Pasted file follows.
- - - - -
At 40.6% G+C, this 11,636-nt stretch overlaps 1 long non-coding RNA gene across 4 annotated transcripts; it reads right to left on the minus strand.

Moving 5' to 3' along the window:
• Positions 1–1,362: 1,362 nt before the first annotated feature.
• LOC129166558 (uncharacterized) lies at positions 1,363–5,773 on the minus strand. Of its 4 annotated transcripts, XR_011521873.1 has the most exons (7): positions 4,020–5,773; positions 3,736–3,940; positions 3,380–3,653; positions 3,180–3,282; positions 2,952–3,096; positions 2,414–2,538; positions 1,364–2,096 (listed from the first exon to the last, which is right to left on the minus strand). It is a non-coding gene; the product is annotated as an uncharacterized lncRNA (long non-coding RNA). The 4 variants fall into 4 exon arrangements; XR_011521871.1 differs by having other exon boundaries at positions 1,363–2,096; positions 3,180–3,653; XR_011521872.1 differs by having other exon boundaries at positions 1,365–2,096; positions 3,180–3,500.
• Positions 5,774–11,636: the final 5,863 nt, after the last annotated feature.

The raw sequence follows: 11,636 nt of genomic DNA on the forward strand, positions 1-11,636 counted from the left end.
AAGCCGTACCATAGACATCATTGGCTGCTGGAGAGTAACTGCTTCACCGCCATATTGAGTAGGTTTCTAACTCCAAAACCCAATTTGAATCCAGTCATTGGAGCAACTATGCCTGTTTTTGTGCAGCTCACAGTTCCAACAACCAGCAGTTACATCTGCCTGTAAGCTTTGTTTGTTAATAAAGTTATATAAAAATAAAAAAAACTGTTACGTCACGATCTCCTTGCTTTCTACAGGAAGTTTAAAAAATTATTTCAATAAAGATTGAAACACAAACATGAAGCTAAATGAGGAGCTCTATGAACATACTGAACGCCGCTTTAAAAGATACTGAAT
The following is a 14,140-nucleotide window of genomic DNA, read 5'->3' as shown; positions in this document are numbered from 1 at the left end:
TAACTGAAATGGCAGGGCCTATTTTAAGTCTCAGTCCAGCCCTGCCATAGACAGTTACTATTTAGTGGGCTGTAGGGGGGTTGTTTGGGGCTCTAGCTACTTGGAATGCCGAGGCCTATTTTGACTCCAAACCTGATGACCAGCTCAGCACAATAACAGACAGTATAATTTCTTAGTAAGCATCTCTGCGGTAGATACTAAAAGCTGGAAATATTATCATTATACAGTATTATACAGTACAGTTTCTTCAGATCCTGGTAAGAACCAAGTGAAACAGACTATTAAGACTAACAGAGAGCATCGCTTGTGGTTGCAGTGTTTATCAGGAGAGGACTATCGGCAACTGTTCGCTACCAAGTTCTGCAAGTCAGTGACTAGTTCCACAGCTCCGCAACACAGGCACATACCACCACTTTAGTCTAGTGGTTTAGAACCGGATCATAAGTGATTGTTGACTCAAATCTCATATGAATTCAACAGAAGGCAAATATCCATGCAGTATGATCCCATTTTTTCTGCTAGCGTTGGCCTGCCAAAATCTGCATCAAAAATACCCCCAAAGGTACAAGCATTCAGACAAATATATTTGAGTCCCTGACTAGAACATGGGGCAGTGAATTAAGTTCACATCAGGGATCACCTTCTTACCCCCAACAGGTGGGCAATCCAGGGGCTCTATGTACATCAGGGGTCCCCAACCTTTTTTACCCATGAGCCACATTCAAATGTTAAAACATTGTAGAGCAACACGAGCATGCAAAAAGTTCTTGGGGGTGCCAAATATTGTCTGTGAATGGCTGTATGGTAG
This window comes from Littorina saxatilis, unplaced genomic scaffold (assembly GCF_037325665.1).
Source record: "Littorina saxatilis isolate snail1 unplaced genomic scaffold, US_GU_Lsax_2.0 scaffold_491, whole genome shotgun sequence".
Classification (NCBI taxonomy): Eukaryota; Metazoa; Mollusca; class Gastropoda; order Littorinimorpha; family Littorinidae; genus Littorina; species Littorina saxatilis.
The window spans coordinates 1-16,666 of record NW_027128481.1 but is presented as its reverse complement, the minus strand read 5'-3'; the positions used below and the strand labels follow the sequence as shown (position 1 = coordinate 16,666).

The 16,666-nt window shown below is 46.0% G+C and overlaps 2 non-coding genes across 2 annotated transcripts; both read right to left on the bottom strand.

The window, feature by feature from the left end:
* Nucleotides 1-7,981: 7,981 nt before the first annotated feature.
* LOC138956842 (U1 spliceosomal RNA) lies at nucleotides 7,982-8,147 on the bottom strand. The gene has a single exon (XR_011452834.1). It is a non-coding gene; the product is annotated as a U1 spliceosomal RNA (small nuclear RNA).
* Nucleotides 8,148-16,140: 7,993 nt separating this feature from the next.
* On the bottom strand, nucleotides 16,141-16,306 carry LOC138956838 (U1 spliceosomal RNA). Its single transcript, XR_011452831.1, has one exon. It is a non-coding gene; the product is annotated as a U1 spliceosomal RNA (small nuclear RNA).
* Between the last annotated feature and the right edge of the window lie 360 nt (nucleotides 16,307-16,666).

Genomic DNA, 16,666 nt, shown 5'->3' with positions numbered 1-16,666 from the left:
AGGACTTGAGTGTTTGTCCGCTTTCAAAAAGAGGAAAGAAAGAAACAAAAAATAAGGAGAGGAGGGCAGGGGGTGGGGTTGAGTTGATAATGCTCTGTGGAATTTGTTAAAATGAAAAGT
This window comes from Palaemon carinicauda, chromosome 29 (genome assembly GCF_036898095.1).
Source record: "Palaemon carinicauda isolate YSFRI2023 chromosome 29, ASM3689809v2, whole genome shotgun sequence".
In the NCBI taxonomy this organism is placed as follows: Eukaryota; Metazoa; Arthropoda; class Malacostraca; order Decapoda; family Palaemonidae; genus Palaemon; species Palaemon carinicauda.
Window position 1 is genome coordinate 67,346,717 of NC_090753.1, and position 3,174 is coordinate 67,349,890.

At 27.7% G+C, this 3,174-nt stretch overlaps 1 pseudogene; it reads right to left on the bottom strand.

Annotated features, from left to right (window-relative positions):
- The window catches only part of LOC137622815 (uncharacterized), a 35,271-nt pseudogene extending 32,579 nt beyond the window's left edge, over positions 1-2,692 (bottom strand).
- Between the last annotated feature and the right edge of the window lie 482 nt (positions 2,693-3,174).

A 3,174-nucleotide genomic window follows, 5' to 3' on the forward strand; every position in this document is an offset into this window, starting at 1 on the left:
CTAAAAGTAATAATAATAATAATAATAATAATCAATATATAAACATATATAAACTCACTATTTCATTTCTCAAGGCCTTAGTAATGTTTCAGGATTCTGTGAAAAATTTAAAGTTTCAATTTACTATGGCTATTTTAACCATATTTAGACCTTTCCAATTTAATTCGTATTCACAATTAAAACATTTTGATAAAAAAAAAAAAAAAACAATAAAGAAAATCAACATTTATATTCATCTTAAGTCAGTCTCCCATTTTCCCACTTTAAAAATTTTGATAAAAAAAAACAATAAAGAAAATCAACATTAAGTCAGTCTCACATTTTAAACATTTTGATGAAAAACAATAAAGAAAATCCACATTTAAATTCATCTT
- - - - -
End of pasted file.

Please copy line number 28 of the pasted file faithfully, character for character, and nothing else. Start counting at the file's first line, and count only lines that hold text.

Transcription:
Annotated features, from left to right (window-relative positions):